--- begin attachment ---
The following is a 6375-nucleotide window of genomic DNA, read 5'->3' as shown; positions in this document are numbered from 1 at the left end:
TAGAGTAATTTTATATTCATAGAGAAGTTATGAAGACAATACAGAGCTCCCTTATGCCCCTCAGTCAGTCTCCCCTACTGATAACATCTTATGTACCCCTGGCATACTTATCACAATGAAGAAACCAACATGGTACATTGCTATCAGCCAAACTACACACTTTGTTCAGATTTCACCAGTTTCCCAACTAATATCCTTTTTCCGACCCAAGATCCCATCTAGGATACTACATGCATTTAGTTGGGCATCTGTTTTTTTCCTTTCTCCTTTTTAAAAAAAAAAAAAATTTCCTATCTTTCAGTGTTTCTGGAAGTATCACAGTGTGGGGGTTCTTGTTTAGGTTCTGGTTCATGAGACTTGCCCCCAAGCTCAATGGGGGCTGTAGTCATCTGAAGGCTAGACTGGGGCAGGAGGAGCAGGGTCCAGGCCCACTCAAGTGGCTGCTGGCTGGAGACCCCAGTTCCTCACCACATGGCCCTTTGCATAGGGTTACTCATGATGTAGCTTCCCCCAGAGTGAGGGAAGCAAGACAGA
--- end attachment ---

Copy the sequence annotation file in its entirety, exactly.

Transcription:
The following is a 6375-nucleotide window of genomic DNA, read 5'->3' as shown; positions in this document are numbered from 1 at the left end:
TAGAGTAATTTTATATTCATAGAGAAGTTATGAAGACAATACAGAGCTCCCTTATGCCCCTCAGTCAGTCTCCCCTACTGATAACATCTTATGTACCCCTGGCATACTTATCACAATGAAGAAACCAACATGGTACATTGCTATCAGCCAAACTACACACTTTGTTCAGATTTCACCAGTTTCCCAACTAATATCCTTTTTCCGACCCAAGATCCCATCTAGGATACTACATGCATTTAGTTGGGCATCTGTTTTTTTCCTTTCTCCTTTTTAAAAAAAAAAAAAATTTCCTATCTTTCAGTGTTTCTGGAAGTATCACAGTGTGGGGGTTCTTGTTTAGGTTCTGGTTCATGAGACTTGCCCCCAAGCTCAATGGGGGCTGTAGTCATCTGAAGGCTAGACTGGGGCAGGAGGAGCAGGGTCCAGGCCCACTCAAGTGGCTGCTGGCTGGAGACCCCAGTTCCTCACCACATGGCCCTTTGCATAGGGTTACTCATGATGTAGCTTCCCCCAGAGTGAGGGAAGCAAGACAGA